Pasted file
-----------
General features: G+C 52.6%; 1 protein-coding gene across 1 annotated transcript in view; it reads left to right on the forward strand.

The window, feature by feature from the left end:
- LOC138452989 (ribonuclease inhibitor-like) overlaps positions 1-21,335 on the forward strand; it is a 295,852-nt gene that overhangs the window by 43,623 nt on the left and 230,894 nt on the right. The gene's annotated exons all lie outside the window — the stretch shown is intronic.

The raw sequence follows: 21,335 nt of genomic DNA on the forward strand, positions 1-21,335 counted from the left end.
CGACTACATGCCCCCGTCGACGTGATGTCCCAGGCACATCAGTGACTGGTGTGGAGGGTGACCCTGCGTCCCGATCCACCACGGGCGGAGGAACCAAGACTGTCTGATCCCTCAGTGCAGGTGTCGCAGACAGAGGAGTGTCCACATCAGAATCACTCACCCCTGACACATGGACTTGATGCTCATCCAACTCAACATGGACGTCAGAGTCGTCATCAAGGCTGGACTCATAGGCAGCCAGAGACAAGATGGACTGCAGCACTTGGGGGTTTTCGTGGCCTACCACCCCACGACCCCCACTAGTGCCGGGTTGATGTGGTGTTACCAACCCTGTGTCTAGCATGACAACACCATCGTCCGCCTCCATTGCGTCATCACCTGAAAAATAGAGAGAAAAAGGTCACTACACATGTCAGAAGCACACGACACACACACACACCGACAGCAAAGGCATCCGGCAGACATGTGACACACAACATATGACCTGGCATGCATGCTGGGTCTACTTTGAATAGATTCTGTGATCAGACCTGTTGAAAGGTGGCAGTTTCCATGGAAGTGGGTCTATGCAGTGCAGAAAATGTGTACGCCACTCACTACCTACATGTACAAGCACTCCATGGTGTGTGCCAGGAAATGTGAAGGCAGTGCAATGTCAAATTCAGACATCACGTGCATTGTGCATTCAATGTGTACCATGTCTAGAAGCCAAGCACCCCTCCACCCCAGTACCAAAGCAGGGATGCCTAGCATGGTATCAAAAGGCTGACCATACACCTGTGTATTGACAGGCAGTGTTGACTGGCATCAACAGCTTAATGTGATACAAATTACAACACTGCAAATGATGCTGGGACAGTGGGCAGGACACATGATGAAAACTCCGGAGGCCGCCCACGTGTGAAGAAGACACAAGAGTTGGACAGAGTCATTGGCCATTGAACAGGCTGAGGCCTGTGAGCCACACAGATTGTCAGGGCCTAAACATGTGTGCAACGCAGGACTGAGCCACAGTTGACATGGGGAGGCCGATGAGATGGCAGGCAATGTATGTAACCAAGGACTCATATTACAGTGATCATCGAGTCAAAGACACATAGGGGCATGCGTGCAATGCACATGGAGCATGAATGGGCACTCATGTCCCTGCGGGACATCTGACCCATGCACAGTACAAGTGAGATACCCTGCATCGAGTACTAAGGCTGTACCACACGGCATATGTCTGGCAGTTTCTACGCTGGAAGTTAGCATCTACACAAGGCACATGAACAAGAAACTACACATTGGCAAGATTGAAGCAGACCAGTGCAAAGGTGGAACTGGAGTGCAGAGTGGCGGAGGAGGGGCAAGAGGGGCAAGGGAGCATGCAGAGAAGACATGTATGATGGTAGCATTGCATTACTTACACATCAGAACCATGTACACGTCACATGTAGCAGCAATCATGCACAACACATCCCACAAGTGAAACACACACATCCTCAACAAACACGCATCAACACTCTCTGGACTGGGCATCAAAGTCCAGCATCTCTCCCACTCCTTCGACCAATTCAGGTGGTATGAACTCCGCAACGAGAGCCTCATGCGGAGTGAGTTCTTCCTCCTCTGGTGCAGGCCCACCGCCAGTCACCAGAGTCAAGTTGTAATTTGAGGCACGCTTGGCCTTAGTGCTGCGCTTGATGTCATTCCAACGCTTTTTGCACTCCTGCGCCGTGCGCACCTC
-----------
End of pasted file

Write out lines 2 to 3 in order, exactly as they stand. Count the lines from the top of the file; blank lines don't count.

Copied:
The window, feature by feature from the left end:
- LOC138452989 (ribonuclease inhibitor-like) overlaps positions 1-21,335 on the forward strand; it is a 295,852-nt gene that overhangs the window by 43,623 nt on the left and 230,894 nt on the right. The gene's annotated exons all lie outside the window — the stretch shown is intronic.